ARGUMENT V. Acts xvii. 28. “For in him we live, and move, and have our being.” If we live, move, and have our being in God, conservation is a positive act, and continued creation; for we should fall from life and being upon the ceasing of that lifegiving power to act in us, as doth the body when the soul is gone. If conservation were not a positive act, but negative, that is, no act at all, but a cessation from action, after he had given us life and being, we might be said to live and be from him, but not in him, but in ourselves. It is like it will be said here, that this is to be understood of the effect of a past action of God, and that en auto is no more than per illum, as Luke xi. 20, en dactulo Theou, " by the finger of God.” Indeed, no doubt, the apostle means, that we live, move, &c. by the Lord; but I think, whoso will allow himself to be encompassed with the light of this context, vers. 27, 28. “He is not far from every one of us: for in him we live,” &c. must needs acknowledge there is something more in the expression, even that the omnipresent God does ever compass us about on every side with his continued influences for life, motion, and being, as the light of the sun doth our bodies, 80 as we see not only by, but in it: which emanations of light from the sun, should they be withdrawn, we should in a moment be left in darkness. But consider, 1st, The text doth not only say we move, but, which is more, kinoumetha, we are moved by him. Here is a passion, and there can be no passion without an action. If we are moved by him, then he moves us; that is, he acts positively, and leaves us not to move ourselves, he ceasing to act on us. Where I apprehend I have insensibly slipt into the very heart of the controversy: hinc illo lachrymæ. But this passion cannot be the effect of an action long since past; for action and passion are so inseparable, that they must peeds be at the same time, live and die together; for what else is action, but the changing of the state wherein a thing is? Now, it is impossible a thing can suffer a change, if there be not something at the same time producing that change, which is called action ; and you shall as soon conceive a mountain without a valley, as a passion without an action. Passion is the suffering of an action, and must needs cease whenever the action ceaseth; as the heat in my hand caused by the particles of fire acting on it, must presently cease when they are gone.
So that we not only move by him, as the clock by the artificer that made itwhich is all I think they will allow-but as the clock by the weights hanging at it, which when they are taken away, the clock is at rest, and can move no more. Even so we live, move, and are (esmen) by him, from whom at first we had our being. But quorsum hæc, seeing the controversy is not about motion ? Answer 1. Seeing the text speaks of all the three alike, if it hold in this, it must hold also in the other. 2. If our motion depend thus on God, much more does our life and being, to which we can contribute less than to our motion. I apprehend the Arminians will not stick here; for if we would yield to them onr moving ourselves without an immediate hand of God, I suppose they would not stand to gratify us with the other point. 2dly, Consider the apostle hereby proves that God is not far from every one of us; but God's giving us life, motion, and being at first, with a power to conserve the same without his continued action, can never prove that, more than a man's making a ship will prove him to be in America, when the ship is there, though he be in Scotland. I should rather think, that the apostle reasoning with philosophers proceeds upon the maxim, Nihil agit in distans; therefore seeing we live, and are moved in and by him, he is not far from us. It seems to me that makran answers to the Heb. MeRaChok, which signifies distance of time as well as place, Psal. cxxxix. 2; Jer. xxxi. 3. So that the sense is, God is still with us, acting in us, and not at the distance of a number of years. This opinion seems to me akin to the Socinians' denial of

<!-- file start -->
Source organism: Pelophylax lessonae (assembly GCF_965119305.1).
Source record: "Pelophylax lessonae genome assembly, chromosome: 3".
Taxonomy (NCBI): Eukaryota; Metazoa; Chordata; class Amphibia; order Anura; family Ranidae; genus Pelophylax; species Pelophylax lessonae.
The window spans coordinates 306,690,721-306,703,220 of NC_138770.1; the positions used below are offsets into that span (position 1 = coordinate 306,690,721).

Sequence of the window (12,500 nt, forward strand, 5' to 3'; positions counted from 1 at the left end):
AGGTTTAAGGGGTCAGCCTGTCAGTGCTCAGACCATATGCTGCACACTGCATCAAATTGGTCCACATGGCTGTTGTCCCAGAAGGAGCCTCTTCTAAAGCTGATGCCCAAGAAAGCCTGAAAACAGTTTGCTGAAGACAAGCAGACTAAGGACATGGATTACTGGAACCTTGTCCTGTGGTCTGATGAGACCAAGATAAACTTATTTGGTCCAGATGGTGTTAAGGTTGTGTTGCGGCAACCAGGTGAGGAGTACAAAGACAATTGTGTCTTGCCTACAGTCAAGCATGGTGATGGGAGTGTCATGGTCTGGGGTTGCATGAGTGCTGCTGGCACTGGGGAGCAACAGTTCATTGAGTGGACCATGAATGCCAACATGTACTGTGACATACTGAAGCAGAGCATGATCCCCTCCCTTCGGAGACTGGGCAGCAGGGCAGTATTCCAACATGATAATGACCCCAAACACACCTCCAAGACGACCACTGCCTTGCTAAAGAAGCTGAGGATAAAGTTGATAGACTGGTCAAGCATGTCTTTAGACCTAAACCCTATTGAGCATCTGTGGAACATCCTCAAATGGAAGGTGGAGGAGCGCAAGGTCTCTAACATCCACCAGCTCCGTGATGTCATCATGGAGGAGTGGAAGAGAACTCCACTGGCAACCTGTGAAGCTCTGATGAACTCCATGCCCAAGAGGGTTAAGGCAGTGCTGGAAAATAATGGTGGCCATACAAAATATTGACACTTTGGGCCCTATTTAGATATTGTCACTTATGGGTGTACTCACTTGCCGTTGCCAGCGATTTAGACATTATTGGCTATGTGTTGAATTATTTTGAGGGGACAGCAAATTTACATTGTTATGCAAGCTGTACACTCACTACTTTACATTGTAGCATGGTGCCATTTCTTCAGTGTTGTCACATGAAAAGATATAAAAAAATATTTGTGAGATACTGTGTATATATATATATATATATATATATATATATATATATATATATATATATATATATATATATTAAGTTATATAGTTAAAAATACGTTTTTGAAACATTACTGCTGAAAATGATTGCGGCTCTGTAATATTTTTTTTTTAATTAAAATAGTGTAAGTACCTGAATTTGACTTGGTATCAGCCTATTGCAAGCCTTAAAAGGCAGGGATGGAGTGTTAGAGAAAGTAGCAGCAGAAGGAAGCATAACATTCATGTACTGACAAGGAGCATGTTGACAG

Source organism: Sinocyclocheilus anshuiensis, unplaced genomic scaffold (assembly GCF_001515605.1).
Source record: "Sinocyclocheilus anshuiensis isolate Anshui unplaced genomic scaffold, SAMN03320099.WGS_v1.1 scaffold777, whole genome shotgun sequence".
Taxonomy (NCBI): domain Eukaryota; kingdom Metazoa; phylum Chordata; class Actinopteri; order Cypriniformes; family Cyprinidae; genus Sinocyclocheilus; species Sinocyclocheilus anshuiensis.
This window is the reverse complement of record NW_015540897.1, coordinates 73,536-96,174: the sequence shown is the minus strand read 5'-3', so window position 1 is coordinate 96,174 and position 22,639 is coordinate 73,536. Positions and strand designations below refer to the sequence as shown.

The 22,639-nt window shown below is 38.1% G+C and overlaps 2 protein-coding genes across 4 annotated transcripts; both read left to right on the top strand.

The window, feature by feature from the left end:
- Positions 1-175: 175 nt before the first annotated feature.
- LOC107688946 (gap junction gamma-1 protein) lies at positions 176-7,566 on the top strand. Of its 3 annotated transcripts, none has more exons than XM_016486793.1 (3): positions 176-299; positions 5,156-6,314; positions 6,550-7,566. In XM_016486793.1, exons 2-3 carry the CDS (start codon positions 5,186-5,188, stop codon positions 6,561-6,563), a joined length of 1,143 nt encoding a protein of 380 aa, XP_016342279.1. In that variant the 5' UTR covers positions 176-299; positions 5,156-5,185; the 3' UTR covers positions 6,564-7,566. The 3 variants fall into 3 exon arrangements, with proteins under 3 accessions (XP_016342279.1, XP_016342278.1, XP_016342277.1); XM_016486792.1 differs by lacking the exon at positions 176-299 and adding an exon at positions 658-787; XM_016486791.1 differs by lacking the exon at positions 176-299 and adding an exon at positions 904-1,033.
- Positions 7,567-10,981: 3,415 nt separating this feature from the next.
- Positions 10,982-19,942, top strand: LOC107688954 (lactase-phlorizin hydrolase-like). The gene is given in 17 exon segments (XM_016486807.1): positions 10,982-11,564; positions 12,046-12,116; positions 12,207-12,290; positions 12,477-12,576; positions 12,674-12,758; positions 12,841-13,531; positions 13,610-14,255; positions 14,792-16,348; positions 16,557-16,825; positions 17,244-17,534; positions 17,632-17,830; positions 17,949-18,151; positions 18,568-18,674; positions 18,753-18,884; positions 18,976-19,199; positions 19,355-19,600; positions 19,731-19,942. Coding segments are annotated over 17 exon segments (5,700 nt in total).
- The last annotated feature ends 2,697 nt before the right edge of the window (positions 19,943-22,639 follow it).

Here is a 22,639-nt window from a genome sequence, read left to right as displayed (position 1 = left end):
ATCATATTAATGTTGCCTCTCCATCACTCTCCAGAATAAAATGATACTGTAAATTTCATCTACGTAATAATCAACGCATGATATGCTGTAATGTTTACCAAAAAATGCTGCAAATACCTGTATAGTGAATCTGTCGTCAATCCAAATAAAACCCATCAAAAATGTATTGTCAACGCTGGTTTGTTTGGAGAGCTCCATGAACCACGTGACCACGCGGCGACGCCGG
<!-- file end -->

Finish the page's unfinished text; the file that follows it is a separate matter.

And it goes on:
God's omnipresence in respect of his essence, allowing it only in re-
way to Socinianism.
ARGUMENTS FROM REASON.
ARGUMENT I. There is no necessary connection betwixt the creatures' moments of duration : Ergo, &c. It follows not, because I am this moment, therefore I shall be the next; for so I should be an eternal necessary being, which is proper to God. If it be said, so many moments of my duration, and no more, are connected by the decree of God; I answer, this decree is either a will to hold me up so long, or a will to leave me to the power of conserving myself, and not to destroy me for so long a time. I know no mids. If the first, it is the very thing we plead, if the second, the thing willed here is a mere cessation from action, which can bave no positive effect, and therefore it can make no connection of these moments. My being last moment is now gone; an evidence it had no connection with my being this moment, which then was not, but is now come forth from a creating power. Now, if there be no connection betwixt the creatures' duration one moment and another, it is plain they are in a continual flux and state of dissolution by their very natures; and therefore there must be a continual positive conservation of them, no less than creating, else they cannot endure.
ARGUMENT II. Our duration must have some immediate cause.